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First Air NZ Dreamliner to visit Auckland

Boeing's first “stretched” 787-9 Dreamliner will make a stopover in Auckland this coming weekend as part of a test programme.

Air New Zealand is the launch customer for the aircraft, which is 6m longer than the 787-8 and can fly up to 40 more passengers an additional 300 nautical miles (555 km).

“Boeing is proud to bring the 787-9 to Auckland to show Air New Zealand what the team has achieved,” Boeing Commercial Airplanes' vice president, 787 Development, Mark Jenks says in a statement.

“With more than 150 flights since testing began in September, the test fleet continues to perform very well, and we look forward to delivering the first 787-9 in mid-2014 as promised."

The aircraft, ZB002, is the second of three 787-9s dedicated to the test programme. As the only 787-9 test aircraft to be fitted with elements of the passenger interior, in addition to test racks and instrumentation, Boeing says it uses ZB002 to test the environmental control system and other aspects of aircraft performance.

After the test programme is complete, the aircraft will be reconfigured for delivery to Air New Zealand.

“Having one of Air New Zealand’s 787-9s touch down on Kiwi soil for the first time is hugely exciting,” chief executive Christopher Luxon says in a statement. “It’s a real reminder that we will soon welcome the first of these more modern, fuel-efficient airplanes into our fleet.”

From Auckland, ZB002 is scheduled to continue on to Alice Springs, Australia, where Boeing plans to conduct flight testing in hot weather.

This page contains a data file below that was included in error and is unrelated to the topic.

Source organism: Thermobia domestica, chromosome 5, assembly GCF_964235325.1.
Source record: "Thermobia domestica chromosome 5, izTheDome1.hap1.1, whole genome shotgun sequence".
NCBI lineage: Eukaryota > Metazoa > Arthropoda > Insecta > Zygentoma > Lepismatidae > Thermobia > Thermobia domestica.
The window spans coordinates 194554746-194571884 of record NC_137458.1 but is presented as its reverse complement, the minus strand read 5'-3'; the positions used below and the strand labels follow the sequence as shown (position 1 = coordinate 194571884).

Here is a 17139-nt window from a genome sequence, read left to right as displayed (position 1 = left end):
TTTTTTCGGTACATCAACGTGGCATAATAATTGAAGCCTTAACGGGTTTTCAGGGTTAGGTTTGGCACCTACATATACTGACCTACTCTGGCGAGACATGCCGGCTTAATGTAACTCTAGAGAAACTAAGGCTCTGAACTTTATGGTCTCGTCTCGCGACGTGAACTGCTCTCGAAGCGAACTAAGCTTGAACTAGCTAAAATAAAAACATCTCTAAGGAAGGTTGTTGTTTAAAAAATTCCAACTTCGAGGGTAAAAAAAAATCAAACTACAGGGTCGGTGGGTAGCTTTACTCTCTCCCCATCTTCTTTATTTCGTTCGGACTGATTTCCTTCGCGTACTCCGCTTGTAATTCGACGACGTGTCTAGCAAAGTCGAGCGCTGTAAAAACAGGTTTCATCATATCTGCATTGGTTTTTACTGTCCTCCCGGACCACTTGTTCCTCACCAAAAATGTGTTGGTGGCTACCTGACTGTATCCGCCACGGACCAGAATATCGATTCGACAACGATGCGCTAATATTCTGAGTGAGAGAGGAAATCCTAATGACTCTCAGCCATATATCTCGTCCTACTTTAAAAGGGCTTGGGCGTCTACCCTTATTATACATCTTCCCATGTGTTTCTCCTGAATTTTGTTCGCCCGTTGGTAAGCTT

A total of 26 airlines and other customers have ordered 402 787-9s, approximately 39% of all 787 orders.

More by Nevil Gibson

Comments and questions

Cannot say I'm thrilled about any new planes arriving these days -- over-exposure to the 'Smart Approaches/ Dumb Departures' which leave a $100-million Airways NZ investment in techno sort-of flying the planes using their GPS as they rev and stubble and stutter across the garden and the golf course and once-great reserve next door (most of the wild bird life has ducked for cover). Low and slow they come.....24/7 despite the airport's claim to work from 7-10 PM, which we all know is a lie, 'cos we've all flown at different times to that.
The worst of the planes is the Banshee, aka the 320 Airbus, which has a dodgy reputation for staying in the sky anyway.
The Boeings, with the exception of the old Korean planes, and if you've read the Outliers, you'd never fly with them, are better, marginally.
So if this new dream-bird replaces half-a-dozen 320s.....bring it on.
Meantime I'm calling the double-glazer and sending the bill to AIAL: they can afford it.

Hopefully it won't have any of Air NZ's ridiculously ever-changing paint schemes inspired by their gaudy "fashion" gurus